The relationship of cognitive, personality, and academic measures to anesthesiology resident clinical performance

David L. Reich, Suzan Uysal, Carol A. Bodian, Suzanne Gabriele, Mary Hibbard, Wayne Gordon, Martin Sliwinki, Richard D. Kayne

Research output: Contribution to journalArticlepeer-review

23 Scopus citations


Cognitive skills (including vigilance), personality factors, and standardized academic test performance may be associated with clinical competence in anesthesiology to varying degrees. Sixty-seven anesthesiology residents in training at one center between 1993 and 1995 were administered the modified Vigil (For Thought, Ltd., Nashua, NH), the Paced Auditory Serial Addition Test, the California Personality Inventory, the State-Trait Anxiety Inventory, and five standardized academic performance tests. The clinical performance of anesthesiology residents was rated on a quarterly basis by a clinical competence committee. A growth curve model indicated that there was significant variability in clinical competence at the start of residency and a statistically significant improvement over time, and that the relative ranking of the residents remained stable over the course of training. Of 46 potential variables, 7 were associated (P < 0.10) with poor clinical performance; these were subjected to a multivariate test (Mantel-Haenszel). Cognitive variables predicting poor clinical performance were difficulty performing a rapid mental arithmetic test requiring divided attention and commission errors during complex visual target detection. Personality variables predicting poor clinical performance were introversion and flexibility. A predictive academic variable was poor anesthesia knowledge as measured by using two different tests during the first month of training. There were varying levels of independence among these variables. Implications: Early academic test performance and certain cognitive and personality tests were associated with the clinical performance of anesthesiology residents. The predictive value of these findings should be confirmed in a prospective, multicenter study.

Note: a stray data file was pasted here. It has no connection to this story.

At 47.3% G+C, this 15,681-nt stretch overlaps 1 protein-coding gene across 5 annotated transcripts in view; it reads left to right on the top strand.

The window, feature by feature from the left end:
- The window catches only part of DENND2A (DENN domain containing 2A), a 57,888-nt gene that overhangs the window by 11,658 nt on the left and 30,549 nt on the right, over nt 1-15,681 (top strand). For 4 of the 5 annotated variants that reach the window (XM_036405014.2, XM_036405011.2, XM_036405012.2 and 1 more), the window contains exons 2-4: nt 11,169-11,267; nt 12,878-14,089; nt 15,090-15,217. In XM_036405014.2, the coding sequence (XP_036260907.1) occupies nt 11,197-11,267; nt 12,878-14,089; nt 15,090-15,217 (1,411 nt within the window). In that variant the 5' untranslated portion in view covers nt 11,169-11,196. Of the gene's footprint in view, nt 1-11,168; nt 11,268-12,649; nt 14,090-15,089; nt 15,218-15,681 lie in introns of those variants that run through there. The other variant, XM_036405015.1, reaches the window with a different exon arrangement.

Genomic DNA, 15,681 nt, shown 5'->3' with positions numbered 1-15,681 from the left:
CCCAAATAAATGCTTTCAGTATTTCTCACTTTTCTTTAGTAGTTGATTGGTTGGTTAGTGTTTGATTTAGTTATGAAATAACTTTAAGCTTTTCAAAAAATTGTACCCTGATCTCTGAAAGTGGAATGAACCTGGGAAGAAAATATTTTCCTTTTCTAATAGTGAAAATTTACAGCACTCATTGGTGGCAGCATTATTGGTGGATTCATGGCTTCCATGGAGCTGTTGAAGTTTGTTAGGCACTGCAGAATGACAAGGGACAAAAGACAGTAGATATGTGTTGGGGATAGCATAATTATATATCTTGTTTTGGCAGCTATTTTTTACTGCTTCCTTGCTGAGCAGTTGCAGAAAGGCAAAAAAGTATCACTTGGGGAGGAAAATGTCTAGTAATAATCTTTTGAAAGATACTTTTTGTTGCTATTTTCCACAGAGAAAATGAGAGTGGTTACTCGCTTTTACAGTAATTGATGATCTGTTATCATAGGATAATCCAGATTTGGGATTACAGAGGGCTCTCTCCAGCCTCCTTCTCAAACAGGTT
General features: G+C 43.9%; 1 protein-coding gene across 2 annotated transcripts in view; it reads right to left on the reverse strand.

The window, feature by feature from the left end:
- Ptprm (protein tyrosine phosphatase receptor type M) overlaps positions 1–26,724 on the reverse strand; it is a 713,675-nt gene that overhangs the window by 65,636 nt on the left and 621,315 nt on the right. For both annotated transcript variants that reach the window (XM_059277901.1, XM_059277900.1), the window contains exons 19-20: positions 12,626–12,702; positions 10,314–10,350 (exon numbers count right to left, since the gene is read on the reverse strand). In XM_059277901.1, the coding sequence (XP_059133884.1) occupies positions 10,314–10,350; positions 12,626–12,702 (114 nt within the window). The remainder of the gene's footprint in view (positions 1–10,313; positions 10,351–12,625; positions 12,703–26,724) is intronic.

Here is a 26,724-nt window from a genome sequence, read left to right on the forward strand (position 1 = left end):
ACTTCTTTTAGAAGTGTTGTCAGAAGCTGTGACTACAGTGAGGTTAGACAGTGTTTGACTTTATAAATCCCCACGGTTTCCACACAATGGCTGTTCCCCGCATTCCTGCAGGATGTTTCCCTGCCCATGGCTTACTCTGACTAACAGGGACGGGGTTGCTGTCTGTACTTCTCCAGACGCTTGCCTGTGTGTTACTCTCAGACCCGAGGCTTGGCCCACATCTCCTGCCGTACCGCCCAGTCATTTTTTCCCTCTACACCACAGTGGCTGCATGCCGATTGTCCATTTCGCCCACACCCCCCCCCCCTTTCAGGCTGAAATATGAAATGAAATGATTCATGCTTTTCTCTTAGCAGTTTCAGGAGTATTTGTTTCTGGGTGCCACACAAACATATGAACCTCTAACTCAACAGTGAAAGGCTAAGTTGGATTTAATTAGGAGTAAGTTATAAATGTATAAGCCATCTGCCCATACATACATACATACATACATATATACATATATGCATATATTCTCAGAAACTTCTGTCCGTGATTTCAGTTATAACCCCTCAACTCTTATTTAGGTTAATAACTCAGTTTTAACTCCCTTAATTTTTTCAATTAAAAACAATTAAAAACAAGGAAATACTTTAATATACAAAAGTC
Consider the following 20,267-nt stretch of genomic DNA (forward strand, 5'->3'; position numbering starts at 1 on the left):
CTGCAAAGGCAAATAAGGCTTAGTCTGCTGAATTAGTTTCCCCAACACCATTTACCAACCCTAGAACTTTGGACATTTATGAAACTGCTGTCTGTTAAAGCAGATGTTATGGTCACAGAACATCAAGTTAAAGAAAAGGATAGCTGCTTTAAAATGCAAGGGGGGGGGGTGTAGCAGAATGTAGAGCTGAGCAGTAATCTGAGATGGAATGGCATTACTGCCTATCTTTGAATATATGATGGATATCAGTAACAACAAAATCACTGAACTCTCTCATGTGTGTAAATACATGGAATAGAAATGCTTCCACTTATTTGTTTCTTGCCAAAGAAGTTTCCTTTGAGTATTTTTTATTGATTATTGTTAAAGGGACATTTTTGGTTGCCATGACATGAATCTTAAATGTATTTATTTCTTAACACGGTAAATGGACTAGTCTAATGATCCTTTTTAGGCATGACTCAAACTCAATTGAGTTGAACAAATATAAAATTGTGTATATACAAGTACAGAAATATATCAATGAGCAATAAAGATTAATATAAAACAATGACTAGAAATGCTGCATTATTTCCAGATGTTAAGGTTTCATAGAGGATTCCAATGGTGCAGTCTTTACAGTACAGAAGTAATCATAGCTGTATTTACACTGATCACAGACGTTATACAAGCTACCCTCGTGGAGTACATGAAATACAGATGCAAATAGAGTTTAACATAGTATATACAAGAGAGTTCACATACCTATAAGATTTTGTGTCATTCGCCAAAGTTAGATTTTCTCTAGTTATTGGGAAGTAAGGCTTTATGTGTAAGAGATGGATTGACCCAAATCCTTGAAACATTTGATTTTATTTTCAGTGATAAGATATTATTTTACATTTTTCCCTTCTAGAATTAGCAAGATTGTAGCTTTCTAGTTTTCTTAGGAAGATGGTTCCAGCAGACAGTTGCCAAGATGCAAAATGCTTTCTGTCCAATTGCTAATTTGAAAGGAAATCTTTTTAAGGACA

Original languageEnglish
Pages (from-to)1092-1100
Number of pages9
JournalAnesthesia and Analgesia
Issue number5
StatePublished - 1999


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